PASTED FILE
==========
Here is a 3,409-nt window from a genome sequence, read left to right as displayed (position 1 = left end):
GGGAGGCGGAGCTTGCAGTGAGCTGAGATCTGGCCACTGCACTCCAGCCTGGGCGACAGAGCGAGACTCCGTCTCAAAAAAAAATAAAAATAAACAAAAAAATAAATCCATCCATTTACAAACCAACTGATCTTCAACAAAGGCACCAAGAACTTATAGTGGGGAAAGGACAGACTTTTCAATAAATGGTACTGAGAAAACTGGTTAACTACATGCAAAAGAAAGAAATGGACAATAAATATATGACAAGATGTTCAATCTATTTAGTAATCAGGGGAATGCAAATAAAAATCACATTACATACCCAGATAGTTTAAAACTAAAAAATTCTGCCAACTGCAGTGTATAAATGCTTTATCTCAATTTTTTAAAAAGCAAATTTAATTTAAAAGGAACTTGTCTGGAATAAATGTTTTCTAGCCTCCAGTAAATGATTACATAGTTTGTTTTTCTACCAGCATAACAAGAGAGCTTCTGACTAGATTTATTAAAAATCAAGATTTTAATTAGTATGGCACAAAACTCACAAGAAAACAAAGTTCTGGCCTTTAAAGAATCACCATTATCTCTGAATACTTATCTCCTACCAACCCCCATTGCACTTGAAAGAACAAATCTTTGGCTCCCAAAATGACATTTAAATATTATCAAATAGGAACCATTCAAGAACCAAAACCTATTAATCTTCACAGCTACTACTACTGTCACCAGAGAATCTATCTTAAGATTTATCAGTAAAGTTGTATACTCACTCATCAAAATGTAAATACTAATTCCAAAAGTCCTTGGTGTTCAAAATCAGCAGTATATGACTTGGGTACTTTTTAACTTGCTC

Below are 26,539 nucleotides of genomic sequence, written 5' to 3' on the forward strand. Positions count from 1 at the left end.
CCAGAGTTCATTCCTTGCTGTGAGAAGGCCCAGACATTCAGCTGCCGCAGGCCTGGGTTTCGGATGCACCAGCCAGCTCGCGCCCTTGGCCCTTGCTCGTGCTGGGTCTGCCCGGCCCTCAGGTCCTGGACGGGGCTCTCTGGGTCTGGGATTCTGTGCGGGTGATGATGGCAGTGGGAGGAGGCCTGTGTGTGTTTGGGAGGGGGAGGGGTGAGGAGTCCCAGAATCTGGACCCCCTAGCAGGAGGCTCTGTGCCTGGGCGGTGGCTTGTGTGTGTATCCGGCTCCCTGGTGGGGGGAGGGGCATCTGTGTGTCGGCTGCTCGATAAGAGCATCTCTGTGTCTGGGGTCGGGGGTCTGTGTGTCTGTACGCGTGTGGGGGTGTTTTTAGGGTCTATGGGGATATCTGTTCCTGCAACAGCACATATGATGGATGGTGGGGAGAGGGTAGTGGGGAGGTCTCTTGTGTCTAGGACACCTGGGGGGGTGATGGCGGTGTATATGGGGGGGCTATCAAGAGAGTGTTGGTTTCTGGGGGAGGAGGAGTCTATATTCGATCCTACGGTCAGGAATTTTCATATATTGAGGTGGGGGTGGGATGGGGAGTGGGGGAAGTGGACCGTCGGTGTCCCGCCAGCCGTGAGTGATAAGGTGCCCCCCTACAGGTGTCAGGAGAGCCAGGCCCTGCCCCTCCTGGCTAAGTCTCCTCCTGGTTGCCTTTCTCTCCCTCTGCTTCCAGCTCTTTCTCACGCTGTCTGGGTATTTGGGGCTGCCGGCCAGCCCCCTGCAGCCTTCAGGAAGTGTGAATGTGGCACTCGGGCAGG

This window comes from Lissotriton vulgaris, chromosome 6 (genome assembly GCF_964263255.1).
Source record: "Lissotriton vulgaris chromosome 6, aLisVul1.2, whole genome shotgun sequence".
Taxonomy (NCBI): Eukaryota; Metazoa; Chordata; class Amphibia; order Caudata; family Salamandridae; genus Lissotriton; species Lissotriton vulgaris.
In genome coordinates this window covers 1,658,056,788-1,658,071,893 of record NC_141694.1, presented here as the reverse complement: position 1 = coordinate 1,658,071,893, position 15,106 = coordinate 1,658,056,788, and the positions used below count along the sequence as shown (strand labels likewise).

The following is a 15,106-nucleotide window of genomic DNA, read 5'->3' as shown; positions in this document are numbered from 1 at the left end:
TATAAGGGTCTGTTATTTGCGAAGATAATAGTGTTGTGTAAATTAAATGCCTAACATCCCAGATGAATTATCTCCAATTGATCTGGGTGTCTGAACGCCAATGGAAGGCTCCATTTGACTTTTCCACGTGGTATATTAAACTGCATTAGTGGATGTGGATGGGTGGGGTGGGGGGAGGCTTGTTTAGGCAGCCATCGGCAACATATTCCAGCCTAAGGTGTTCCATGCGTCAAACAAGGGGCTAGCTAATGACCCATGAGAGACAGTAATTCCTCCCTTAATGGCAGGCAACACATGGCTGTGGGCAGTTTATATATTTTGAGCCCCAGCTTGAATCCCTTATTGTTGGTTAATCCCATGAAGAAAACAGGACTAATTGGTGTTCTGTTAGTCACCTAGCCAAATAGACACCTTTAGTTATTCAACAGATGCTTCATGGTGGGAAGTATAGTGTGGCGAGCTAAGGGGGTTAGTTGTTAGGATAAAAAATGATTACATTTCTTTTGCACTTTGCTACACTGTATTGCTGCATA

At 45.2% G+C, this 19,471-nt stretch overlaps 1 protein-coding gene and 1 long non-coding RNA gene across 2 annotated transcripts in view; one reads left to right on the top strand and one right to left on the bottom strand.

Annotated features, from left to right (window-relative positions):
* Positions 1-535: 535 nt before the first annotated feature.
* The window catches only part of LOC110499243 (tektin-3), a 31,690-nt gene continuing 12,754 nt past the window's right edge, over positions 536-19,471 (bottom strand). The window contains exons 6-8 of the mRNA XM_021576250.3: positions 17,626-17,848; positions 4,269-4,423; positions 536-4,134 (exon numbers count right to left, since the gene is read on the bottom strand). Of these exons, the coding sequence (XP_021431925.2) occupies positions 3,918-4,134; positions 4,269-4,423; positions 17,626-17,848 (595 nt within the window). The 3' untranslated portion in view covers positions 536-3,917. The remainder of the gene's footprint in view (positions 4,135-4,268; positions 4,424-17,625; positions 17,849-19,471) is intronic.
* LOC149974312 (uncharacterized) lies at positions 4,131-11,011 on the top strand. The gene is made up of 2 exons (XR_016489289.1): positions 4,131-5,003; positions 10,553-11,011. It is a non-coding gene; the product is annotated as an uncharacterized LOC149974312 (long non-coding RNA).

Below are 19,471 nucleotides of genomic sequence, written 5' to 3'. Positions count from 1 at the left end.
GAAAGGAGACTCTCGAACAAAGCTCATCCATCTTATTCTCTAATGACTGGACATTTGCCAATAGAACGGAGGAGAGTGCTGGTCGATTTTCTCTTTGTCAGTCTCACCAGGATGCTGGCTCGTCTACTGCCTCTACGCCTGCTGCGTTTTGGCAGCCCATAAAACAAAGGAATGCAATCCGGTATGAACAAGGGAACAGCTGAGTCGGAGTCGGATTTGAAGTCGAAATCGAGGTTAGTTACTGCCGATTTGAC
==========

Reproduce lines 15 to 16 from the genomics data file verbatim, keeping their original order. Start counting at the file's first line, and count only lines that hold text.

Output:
* LOC149974312 (uncharacterized) lies at positions 4,131-11,011 on the top strand. The gene is made up of 2 exons (XR_016489289.1): positions 4,131-5,003; positions 10,553-11,011. It is a non-coding gene; the product is annotated as an uncharacterized LOC149974312 (long non-coding RNA).

Below are 19,471 nucleotides of genomic sequence, written 5' to 3'. Positions count from 1 at the left end.